Maybe you recently got that promotion (congrats!), or paid off a debt (super congrats!), or you’re finally seeing some returns on your investments. For whatever reason, you’re suddenly able to spend more money on daily luxuries. We’ve previously covered how many sources like to overstate the impact of small purchases, like your morning iced coffee, on your long-term finances. At the same time, it’s all too easy to fall into the trap of spending more as we earn more, which can make it difficult to save money for the future.
The parallel increase in what you make and what you spend can be chalked up to a concept known as “lifestyle creep.” And given our current fight with inflation, now is not the time to let all your small luxuries blow your budget out of proportion. Here’s what to know about the cost of lifestyle creep, and what you can do to avoid it.
What is lifestyle creep (and how to manage it)
Lifestyle creep is the pattern of spending more money as you earn more money as you slowly but surely adjust to a more luxurious new normal. And luxury is relative; for many, lifestyle creep is the difference between living paycheck-to-paycheck and realising you can comfortably order DoorDash multiple nights a week. Unfortunately, even small luxuries can add up. And when dealing with staggering inflation that is beyond your control, it’s best to reign in whatever inflated lifestyle costs you can control.
Make a budget and stick with it
The best budget is the one that works for you. A popular option to try out is the 50/20/30 method. Here’s how it breaks down, in broad strokes:
- 50% of your monthly spending goes toward essentials. Your home, your transportation, your food, etc.
- 20% of your monthly spending goes toward savings goals. You can also group debt payments into this category, since paying down debt helps you build savings later.
- 30% of your monthly spending goes toward everything else. That might include your gym membership, travel, gifts, and dining.
Unfortunately, there’s no one magic spreadsheet out there. It may take some trial and error to find one that makes sense for your personal situation. Here’s our guide to getting your budget started.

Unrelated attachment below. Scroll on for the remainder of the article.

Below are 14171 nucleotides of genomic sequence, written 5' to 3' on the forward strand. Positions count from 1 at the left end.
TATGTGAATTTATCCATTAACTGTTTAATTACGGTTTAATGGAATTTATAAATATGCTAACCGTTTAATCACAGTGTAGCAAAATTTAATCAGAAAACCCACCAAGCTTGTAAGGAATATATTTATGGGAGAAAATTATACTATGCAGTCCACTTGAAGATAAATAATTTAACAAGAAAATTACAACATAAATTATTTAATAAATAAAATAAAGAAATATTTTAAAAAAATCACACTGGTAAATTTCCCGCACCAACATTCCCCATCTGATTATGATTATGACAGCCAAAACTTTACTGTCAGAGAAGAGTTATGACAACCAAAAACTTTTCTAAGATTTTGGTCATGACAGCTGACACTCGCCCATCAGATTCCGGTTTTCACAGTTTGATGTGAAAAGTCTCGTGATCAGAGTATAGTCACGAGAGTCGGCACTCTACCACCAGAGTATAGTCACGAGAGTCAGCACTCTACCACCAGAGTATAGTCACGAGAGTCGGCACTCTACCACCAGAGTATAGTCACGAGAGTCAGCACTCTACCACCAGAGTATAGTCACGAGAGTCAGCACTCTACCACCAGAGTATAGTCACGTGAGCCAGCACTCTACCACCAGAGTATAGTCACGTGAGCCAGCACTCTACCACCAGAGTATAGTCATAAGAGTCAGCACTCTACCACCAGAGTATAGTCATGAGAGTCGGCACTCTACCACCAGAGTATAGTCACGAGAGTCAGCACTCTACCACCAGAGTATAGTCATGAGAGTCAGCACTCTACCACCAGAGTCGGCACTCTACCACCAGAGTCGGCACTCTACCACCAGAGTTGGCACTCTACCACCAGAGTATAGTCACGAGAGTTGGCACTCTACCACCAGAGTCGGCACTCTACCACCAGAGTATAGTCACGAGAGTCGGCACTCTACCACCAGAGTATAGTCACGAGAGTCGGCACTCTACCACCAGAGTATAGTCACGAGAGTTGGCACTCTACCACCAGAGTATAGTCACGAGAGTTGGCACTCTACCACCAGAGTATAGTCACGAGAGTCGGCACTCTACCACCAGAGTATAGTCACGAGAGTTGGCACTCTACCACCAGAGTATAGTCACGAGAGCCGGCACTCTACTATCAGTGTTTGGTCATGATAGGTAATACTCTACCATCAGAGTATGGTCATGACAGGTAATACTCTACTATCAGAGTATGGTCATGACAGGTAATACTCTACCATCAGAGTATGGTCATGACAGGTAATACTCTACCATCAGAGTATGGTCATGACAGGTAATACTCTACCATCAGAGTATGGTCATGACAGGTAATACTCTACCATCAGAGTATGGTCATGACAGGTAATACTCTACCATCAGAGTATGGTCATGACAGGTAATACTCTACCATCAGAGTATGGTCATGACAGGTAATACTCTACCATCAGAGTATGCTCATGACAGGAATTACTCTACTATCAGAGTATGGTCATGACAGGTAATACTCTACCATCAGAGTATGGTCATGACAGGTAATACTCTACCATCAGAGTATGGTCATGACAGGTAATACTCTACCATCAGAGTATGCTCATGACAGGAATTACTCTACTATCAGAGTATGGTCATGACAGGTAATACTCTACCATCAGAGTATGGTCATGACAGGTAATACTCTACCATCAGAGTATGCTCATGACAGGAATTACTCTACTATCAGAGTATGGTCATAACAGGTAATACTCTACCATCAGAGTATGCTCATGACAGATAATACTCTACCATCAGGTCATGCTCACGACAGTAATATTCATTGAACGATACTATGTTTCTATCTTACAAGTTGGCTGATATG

Become a more conscientious spender
Now that you’ve made a budget, it’s time to actually stick to it. One place to start is with your bank statements, reviewing whether all the things you’re spending money on are actually valuable to you (and not some subscription service you forgot about long ago). You might be surprised to find how many expenses you’ll be able to eliminate whether because they were unintentional or were motivated by stress.
A simple tip to avoid unnecessary purchases is to write down the things you want to buy before you buy them. When you read over items on this “to-buy list,” you’ll be able to make a more thoughtful decision as to what you really need.
Save money in a rainy day fund
A major symptom of lifestyle creep is failing to grow your emergency fund. If the amount you are saving has remained static even after an increase in your income, chances are you’re allocating that money to smaller lifestyle changes instead. Stay on top of how much you’re saving and make sure it’s rising with your earnings.
You’re still allowed to treat yourself
Living below your means doesn’t mean you need to live a life of austerity. Allow yourself to indulge occasionally in things that make you happy, especially if these indulgences improve your overall relationship with your money. As NPR explains, it’s important to treat yourself thoughtfully. Ask yourself, “How do I expect this purchase will make me feel? What do I want it to make me feel? What feelings am I trying to avoid by buying it?” This might look like splurging on a family vacation, but cutting back on ordering take-out.
When you feel confident that you’re spending only on things you love and not wasting money on things you don’t love, you will make much better big financial decisions.
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